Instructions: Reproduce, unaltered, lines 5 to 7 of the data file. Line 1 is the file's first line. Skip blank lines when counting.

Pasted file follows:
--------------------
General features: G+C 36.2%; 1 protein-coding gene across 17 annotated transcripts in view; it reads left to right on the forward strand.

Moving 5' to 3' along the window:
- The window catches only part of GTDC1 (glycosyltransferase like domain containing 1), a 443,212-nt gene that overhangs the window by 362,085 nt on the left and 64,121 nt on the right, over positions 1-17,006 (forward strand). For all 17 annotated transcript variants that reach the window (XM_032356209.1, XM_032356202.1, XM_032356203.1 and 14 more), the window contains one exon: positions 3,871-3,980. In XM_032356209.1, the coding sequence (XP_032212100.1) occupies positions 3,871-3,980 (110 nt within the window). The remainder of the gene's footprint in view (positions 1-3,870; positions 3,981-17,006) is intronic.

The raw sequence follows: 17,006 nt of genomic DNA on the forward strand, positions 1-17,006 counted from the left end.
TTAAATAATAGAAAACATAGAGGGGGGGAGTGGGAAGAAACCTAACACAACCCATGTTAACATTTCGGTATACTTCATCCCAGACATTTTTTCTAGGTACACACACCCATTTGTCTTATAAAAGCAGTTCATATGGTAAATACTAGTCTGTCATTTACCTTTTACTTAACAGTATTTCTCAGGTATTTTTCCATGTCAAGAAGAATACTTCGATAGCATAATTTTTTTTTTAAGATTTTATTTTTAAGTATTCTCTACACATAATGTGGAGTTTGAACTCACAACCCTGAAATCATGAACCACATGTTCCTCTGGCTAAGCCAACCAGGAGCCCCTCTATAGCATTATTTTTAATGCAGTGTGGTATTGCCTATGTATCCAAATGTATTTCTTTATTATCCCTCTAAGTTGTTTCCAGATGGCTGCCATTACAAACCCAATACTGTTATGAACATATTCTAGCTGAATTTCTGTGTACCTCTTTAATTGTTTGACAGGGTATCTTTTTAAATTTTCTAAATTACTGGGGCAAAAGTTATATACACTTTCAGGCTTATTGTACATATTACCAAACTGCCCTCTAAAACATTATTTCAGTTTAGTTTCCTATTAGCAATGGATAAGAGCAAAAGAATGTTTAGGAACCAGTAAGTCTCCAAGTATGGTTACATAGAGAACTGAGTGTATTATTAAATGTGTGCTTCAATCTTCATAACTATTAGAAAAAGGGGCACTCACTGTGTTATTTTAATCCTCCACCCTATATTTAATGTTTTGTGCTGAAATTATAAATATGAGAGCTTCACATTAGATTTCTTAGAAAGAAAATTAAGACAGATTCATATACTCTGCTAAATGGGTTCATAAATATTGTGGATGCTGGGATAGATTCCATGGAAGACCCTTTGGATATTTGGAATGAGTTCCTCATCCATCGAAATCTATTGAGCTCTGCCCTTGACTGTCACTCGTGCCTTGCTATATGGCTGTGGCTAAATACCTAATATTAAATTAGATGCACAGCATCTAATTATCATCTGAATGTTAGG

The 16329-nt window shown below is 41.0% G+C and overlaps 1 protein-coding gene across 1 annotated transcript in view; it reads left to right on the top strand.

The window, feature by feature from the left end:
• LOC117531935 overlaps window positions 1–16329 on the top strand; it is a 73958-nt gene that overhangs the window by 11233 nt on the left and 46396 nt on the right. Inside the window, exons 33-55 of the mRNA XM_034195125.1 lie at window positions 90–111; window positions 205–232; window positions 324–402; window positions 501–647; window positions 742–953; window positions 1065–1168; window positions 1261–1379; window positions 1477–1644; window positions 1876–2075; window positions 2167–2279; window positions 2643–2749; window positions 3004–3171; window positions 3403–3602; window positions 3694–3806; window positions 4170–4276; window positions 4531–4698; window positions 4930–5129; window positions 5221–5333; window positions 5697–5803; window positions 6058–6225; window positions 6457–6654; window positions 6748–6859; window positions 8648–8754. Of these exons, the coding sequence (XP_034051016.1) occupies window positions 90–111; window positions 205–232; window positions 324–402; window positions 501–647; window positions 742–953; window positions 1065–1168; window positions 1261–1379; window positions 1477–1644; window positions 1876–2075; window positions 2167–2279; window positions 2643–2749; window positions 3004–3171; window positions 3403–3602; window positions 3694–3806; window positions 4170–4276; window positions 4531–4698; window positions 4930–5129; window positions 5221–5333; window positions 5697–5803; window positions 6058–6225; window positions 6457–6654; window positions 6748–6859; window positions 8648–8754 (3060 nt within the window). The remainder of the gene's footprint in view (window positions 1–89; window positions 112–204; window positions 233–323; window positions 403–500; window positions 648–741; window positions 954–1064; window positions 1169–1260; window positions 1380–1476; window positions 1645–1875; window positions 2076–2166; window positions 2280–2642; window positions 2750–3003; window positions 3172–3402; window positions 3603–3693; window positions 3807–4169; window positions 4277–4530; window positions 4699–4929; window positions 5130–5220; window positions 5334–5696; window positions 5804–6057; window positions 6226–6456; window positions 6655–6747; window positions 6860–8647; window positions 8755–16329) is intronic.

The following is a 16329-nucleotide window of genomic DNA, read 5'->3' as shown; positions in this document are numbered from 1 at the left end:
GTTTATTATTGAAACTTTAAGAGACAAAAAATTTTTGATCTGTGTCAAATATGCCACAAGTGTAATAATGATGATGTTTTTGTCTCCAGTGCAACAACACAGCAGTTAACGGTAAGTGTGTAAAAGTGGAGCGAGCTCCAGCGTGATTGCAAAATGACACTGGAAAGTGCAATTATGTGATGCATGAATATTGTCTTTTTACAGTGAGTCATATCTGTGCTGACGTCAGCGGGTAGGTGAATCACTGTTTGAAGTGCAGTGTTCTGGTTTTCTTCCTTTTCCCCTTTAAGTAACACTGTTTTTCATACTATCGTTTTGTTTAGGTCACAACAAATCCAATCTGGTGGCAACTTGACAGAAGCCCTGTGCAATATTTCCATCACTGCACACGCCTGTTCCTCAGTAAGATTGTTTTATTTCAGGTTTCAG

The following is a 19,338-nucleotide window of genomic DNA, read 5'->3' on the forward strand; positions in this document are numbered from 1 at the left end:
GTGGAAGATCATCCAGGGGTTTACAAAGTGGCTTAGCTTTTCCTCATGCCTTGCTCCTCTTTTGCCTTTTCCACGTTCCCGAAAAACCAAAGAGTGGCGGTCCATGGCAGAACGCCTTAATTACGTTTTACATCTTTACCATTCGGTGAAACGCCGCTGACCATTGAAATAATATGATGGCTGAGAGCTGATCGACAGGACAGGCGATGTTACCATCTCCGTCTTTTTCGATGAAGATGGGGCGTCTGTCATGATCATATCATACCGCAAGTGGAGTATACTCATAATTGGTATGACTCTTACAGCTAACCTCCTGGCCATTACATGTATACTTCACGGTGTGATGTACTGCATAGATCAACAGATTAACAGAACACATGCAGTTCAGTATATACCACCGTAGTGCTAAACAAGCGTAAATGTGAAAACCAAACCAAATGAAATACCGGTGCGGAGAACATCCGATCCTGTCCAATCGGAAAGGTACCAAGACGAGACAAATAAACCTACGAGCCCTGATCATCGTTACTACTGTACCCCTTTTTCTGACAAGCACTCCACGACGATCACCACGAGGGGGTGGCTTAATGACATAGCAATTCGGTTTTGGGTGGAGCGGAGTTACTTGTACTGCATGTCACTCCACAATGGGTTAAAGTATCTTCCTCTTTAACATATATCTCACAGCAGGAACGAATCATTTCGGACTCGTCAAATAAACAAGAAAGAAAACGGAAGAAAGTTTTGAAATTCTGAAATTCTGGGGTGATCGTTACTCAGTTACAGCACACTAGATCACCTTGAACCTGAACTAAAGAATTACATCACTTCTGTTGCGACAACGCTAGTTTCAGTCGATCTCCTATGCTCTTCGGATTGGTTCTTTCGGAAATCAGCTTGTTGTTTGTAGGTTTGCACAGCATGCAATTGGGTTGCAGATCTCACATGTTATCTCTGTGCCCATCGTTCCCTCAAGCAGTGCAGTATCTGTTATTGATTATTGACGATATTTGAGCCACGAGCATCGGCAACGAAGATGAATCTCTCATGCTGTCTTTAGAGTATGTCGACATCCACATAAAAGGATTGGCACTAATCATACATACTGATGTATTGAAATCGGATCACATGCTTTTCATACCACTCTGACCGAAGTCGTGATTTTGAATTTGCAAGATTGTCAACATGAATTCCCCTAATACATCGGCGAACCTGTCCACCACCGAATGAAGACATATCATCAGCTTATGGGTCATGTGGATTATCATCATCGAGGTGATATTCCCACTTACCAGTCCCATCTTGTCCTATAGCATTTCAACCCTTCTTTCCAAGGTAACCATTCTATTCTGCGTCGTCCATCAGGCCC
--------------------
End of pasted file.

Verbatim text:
TTAAATAATAGAAAACATAGAGGGGGGGAGTGGGAAGAAACCTAACACAACCCATGTTAACATTTCGGTATACTTCATCCCAGACATTTTTTCTAGGTACACACACCCATTTGTCTTATAAAAGCAGTTCATATGGTAAATACTAGTCTGTCATTTACCTTTTACTTAACAGTATTTCTCAGGTATTTTTCCATGTCAAGAAGAATACTTCGATAGCATAATTTTTTTTTTAAGATTTTATTTTTAAGTATTCTCTACACATAATGTGGAGTTTGAACTCACAACCCTGAAATCATGAACCACATGTTCCTCTGGCTAAGCCAACCAGGAGCCCCTCTATAGCATTATTTTTAATGCAGTGTGGTATTGCCTATGTATCCAAATGTATTTCTTTATTATCCCTCTAAGTTGTTTCCAGATGGCTGCCATTACAAACCCAATACTGTTATGAACATATTCTAGCTGAATTTCTGTGTACCTCTTTAATTGTTTGACAGGGTATCTTTTTAAATTTTCTAAATTACTGGGGCAAAAGTTATATACACTTTCAGGCTTATTGTACATATTACCAAACTGCCCTCTAAAACATTATTTCAGTTTAGTTTCCTATTAGCAATGGATAAGAGCAAAAGAATGTTTAGGAACCAGTAAGTCTCCAAGTATGGTTACATAGAGAACTGAGTGTATTATTAAATGTGTGCTTCAATCTTCATAACTATTAGAAAAAGGGGCACTCACTGTGTTATTTTAATCCTCCACCCTATATTTAATGTTTTGTGCTGAAATTATAAATATGAGAGCTTCACATTAGATTTCTTAGAAAGAAAATTAAGACAGATTCATATACTCTGCTAAATGGGTTCATAAATATTGTGGATGCTGGGATAGATTCCATGGAAGACCCTTTGGATATTTGGAATGAGTTCCTCATCCATCGAAATCTATTGAGCTCTGCCCTTGACTGTCACTCGTGCCTTGCTATATGGCTGTGGCTAAATACCTAATATTAAATTAGATGCACAGCATCTAATTATCATCTGAATGTTAGG

The 16329-nt window shown below is 41.0% G+C and overlaps 1 protein-coding gene across 1 annotated transcript in view; it reads left to right on the top strand.

The window, feature by feature from the left end: